Watertable control is the practice of controlling the height of the water table by drainage. Its main applications are in agricultural land (to improve the crop yield using agricultural drainage systems) and in cities to manage the extensive underground infrastructure that includes the foundations of large buildings, underground transit systems, and extensive utilities (water supply networks, sewerage, storm drains, and underground electrical grids).
Subsurface land drainage aims at controlling the water table of the groundwater in originally waterlogged land at a depth acceptable for the purpose for which the land is used. The depth of the water table with drainage is greater than without.
In agricultural land drainage, the purpose of water table control is to establish a depth of the water table (Figure 1) that does no longer interfere negatively with the necessary farm operations and crop yields (Figure 2, made with the SegReg model, see the page: segmented regression).
In addition, land drainage can help with soil salinity control.
The soil's hydraulic conductivity plays an important role in drainage design.
The development of agricultural drainage criteria  is required to give the designer and manager of the drainage system a target to achieve in terms of maintenance of an optimum depth of the water table.
Optimization of the depth of the water table is related to the benefits and costs of the drainage system (Figure 3). The shallower the permissible depth of the water table, the lower the cost of the drainage system to be installed to achieve this depth. However, the lowering of the originally too shallow depth by land drainage entails side effects. These have also to be taken into account, including the costs of mitigation of negative side effects.
The optimization of drainage design and the development of drainage criteria are discussed in the article on drainage research.
Figure 4 shows an example of the effect of drain depth on soil salinity and various irrigation/drainage parameters as simulated by the SaltMod program.
Historically, agricultural land drainage started with the digging of relatively shallow open ditches that received both runoff from the land surface and outflow of groundwater. Hence the ditches had a surface as well as a subsurface drainage function.
By the end of the 19th century and early in the 20th century it was felt that the ditches were a hindrance for the farm operations and the ditches were replaced by buried lines of clay pipes (tiles), each tile about 30 cm long. Hence the term "tile drainage".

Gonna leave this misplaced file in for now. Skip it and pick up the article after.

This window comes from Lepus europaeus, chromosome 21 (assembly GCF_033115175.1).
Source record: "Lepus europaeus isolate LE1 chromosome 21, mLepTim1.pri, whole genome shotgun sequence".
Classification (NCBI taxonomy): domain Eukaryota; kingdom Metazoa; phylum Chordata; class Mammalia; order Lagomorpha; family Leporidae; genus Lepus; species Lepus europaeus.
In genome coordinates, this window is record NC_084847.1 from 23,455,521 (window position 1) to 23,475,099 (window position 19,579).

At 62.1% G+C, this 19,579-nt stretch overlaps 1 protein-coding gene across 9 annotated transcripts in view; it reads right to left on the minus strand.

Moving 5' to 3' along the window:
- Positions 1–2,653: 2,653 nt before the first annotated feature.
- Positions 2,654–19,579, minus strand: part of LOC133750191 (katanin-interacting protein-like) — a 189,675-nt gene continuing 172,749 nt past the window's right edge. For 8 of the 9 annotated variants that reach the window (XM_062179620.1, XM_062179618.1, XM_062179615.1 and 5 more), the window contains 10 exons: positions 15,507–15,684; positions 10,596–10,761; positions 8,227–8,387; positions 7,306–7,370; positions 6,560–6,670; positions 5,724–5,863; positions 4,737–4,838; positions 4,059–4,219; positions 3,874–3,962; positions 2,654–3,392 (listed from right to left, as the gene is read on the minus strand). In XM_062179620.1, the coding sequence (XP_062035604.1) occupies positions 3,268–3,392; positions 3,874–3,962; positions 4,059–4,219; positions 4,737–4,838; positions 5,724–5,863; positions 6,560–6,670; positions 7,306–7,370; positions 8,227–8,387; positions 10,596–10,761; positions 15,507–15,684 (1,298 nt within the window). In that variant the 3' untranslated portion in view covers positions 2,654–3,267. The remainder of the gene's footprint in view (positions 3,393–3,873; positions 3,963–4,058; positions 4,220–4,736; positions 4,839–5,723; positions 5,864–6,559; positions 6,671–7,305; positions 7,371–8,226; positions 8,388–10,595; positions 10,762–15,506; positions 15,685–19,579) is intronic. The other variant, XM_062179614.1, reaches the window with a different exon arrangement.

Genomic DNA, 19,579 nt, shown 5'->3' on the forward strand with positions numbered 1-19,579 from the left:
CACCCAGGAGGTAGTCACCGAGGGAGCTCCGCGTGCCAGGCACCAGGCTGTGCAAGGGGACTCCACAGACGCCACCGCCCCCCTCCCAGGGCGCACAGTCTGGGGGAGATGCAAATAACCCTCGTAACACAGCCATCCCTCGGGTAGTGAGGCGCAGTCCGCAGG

Since 1960, one started using long, flexible, corrugated plastic (PVC or PE) pipes that could be installed efficiently in one go by trenching machines. The pipes could be pre-wrapped with an envelope material, like synthetic fibre and geotextile, that would prevent the entry of soil particles into the drains.
Thus, land drainage became a powerful industry. At the same time agriculture was steering towards maximum productivity, so that the installation of drainage systems came in full swing.
As a result of large scale developments, many modern drainage projects were over-designed, while the negative environmental side effects were ignored. In circles with environmental concern, the profession of land drainage got a poor reputation, sometimes justly so, sometimes unjustified, notably when land drainage was confused with the more encompassing activity of wetland reclamation. Nowadays, in some countries, the hardliner trend is reversed. Further, checked or controlled drainage systems were introduced, as shown in Figure 5 and discussed on the page: Drainage system (agriculture).
The design of subsurface drainage systems in terms layout, depth and spacing of the drains is often done using subsurface drainage equations with parameters like drain depth, depth of the water table, soil depth, hydraulic conductivity of the soil and drain discharge. The drain discharge is found from an agricultural water balance.
The computations can be done using computer models like EnDrain, which uses the hydraulic equivalent of Joule's law in electricity.
Subsurface drainage of groundwater can also be accomplished by pumped wells (vertical drainage, in contrast to horizontal drainage). Drainage wells have been used extensively in the Salinity Control and Reclamation Program (SCARP) in the Indus valley of Pakistan. Although the experiences were not overly successful, the feasibility of this technique in areas with deep and permeable aquifers is not to be discarded. The well spacings in these areas can be so wide (more than 1000m) that the installation of vertical drainage systems could be relatively cheap compared to horizontal subsurface drainage (drainage by pipes, ditches, trenches, at a spacing of 100m or less). For the design of a well field for control of the water table, the WellDrain model  may be helpful.
A classification of drainage systems is found in the article Drainage system (agriculture).
Most crops need a water table at a minimum depth. For some important food and fiber crops a classification was made because at shallower depths the crop suffers a yield decline.
|Crop and location||Tolerance
|Wheat, Nile Delta, Egypt||45||Very tolerant||Resists shallow water tables|
|Sugar cane, Australia||60||Tolerant||The water table should be deeper than 60 cm|
|Banana, Surinam||70||Slightly sensitive||Yield declines at water tables < than 70 cm deep|
|Cotton, Nile Delta||90||Sensitive||Cotton needs dry feet, water table should be deep|